As Venus Winner in the Category Networker of the Year 2017 for Dorset, you may be forgiven for thinking that Networking has come easily to me.
Well you would be wrong.
My initial experience of networking was altogether diabolical. Some 18yrs ago when I commenced networking in my early 30’s I was the worst type of Networker; aggressive, salesy, pitching at every opportunity and pouncing on every one I met.
I’d come away feeling I’d done a good job but in so doing had alienated most of the room.
It took some time for the penny to drop as to why my calls were not being returned and my emails possibly confined to Junk, because no matter how passionate I was about my business, no one else was, and they certainly never called back.
Rooky mistakes! Thank God I learned, in time for it to not be too much of a disaster in my career.
I’ll never forget meeting a man some ten years later who was possibly even worse at networking than I had been; wet, clammy, limp handshake, invading my personal space, bad breath, possibly even stalking me and definitely at every networking event on the calendar. Indeed if I hadn’t met other likeminded ‘avoiders’ of this gentleman I may have possibly ceased attending some groups, due to his over-bearing presence.
So why network? What is the right balance and how can you avoid making my rooky mistakes?
Well let me tell you that that my first tip and one of the keys to good authentic networking is to ‘Be in it for the long haul.’
Most people tend to think that the ultimate purpose of networking is to generate new business by finding potential new business partners and obtaining word-of-mouth referrals, recommendations and introductions. However it is far more than that, it is relationship building, and that doesn’t happen overnight. So therefore if you are going to be attending a networking group regularly, you need to determine if this is the type of group you really want to join, is the timing right, what does it offer you? Whilst many of them do offer a free breakfast and guest attendance, don’t waste your time if the group you are attending is not the right fit. To be committed to a particular network you do need to identify if regular attendance is to your benefit.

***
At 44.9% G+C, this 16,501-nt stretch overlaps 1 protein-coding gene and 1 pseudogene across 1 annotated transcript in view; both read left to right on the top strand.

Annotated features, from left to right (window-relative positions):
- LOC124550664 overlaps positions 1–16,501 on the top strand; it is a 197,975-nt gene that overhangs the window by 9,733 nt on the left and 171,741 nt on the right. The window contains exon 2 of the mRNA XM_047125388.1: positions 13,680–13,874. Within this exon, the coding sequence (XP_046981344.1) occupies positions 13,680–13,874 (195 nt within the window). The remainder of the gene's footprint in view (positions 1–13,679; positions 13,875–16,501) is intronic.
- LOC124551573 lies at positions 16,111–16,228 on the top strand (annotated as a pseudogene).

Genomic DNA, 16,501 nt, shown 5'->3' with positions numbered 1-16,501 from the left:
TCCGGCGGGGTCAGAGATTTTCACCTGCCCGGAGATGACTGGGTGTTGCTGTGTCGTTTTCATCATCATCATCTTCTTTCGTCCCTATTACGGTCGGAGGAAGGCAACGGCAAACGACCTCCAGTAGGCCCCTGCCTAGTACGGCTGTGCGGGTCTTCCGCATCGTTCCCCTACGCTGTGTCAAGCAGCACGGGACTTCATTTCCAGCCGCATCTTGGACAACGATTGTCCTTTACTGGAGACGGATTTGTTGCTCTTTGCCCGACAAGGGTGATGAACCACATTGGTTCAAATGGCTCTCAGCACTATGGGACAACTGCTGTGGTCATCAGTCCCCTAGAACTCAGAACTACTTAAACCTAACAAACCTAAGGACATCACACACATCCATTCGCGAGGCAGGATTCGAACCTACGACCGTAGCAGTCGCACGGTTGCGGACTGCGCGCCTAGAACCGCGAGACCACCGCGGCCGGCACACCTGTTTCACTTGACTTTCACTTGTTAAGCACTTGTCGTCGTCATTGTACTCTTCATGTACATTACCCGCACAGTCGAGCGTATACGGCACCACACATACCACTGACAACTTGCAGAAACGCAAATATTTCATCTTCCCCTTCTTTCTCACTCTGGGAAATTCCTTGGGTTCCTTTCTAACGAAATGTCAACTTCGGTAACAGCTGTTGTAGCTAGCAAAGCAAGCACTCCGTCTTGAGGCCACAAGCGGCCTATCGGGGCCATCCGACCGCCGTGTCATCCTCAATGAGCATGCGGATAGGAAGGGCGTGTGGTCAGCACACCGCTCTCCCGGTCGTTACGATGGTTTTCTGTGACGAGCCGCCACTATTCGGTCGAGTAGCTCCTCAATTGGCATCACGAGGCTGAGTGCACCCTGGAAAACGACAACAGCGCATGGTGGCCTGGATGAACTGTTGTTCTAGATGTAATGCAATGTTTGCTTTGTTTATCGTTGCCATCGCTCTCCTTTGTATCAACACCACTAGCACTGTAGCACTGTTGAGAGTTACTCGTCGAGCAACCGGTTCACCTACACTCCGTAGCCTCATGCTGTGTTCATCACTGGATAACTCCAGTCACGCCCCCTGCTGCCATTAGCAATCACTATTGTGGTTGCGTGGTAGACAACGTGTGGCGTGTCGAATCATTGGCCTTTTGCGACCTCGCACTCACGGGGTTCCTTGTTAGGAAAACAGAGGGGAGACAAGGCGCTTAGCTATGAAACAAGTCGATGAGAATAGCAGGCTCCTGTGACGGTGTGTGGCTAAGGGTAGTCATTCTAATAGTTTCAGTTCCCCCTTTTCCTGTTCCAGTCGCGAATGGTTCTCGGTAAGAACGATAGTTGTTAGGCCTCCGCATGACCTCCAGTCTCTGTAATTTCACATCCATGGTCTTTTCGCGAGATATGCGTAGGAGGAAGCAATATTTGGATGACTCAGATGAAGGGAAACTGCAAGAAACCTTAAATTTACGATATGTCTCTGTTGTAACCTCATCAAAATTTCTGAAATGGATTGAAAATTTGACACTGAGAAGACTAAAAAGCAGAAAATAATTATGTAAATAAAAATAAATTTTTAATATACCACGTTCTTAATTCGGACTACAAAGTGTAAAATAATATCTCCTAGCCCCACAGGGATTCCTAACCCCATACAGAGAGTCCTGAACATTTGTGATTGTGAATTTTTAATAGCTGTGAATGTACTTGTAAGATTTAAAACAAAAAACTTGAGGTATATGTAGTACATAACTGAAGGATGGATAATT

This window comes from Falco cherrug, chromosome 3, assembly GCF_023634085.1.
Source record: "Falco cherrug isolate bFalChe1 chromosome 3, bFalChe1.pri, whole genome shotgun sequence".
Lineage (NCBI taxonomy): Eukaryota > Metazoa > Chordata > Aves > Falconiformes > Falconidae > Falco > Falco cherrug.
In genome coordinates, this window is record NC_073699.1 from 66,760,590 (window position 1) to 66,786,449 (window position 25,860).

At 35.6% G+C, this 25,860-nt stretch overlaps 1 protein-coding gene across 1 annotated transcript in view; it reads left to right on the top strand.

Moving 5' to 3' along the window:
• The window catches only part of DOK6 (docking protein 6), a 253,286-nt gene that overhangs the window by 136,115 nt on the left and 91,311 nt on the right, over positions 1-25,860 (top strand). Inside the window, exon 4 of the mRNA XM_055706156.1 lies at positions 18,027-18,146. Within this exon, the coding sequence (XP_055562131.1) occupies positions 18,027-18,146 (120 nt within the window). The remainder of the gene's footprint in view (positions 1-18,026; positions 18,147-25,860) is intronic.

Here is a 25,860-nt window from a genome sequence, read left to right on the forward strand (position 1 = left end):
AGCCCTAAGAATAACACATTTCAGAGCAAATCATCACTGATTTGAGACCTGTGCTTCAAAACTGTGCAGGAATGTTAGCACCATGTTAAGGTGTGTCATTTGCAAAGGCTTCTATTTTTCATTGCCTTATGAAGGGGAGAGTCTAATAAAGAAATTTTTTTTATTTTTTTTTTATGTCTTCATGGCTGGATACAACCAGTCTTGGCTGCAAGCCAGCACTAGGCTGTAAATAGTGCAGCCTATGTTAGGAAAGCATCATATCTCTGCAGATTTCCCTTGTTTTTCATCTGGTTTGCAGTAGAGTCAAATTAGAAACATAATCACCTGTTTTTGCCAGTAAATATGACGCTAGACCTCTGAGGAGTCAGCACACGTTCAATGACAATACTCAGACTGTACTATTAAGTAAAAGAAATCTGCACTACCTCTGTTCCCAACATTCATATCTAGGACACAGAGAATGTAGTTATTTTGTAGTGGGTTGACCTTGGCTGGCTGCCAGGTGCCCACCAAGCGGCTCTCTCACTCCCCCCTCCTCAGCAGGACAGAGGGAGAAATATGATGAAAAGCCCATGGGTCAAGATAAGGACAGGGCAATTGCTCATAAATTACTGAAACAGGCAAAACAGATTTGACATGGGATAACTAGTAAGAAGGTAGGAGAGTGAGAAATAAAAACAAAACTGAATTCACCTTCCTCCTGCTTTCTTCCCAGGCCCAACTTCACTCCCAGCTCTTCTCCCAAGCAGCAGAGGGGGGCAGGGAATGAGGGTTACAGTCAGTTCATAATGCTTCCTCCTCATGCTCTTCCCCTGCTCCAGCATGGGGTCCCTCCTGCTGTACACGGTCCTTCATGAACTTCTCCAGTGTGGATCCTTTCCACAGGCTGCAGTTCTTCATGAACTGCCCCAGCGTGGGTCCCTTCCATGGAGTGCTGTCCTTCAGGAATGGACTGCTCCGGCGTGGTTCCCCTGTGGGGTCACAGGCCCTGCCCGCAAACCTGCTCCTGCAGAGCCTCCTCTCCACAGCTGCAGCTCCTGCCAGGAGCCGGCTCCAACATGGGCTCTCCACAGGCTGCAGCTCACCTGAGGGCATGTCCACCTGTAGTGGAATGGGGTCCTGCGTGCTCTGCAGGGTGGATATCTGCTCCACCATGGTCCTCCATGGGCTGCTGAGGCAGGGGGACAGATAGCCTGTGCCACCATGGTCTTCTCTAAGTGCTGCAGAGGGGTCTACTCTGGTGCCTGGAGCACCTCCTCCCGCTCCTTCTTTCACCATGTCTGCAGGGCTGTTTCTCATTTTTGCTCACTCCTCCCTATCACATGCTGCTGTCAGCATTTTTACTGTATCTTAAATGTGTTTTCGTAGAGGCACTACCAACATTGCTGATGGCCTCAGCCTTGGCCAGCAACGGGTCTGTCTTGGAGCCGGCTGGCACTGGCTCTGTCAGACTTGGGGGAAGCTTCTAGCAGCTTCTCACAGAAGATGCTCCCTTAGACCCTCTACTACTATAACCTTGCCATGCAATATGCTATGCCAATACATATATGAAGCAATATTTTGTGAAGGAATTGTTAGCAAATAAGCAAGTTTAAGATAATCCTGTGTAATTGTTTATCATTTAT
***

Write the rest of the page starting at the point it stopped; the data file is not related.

Therefore my second tip is to ‘research your networks.’
Popping along to a trades club might not get you the rewards you are hoping for when you are, for example, a chiropodist. Of course it might, but it is a long shot. Approaching a WI or a Rotary club, might be a quicker link to your target audience. Indeed by thinking outside the box and attending a trade fair where by day two everyone’s feet hurt might be an even better win. You see the art of networking is in knowing your audience. Many a time I have seen individuals, delivering their sixty-seconds and totally missing the mark; pitching career services when they are talking to sole-traders, or a high end bespoke CRM system when they are addressing one-man bands.Rather it is about being in the right place, at the right time, with the right people who WANT what you have to offer. For when you are interacting in an authentic way with your demographic audience they are already interested in your service, as you solve their problem. Suddenly you are not selling your chiropody service but enthusing about what you do, and Audrey tells John who tells Betty and so suddenly your diary is filled with clients and your networking has built relationships.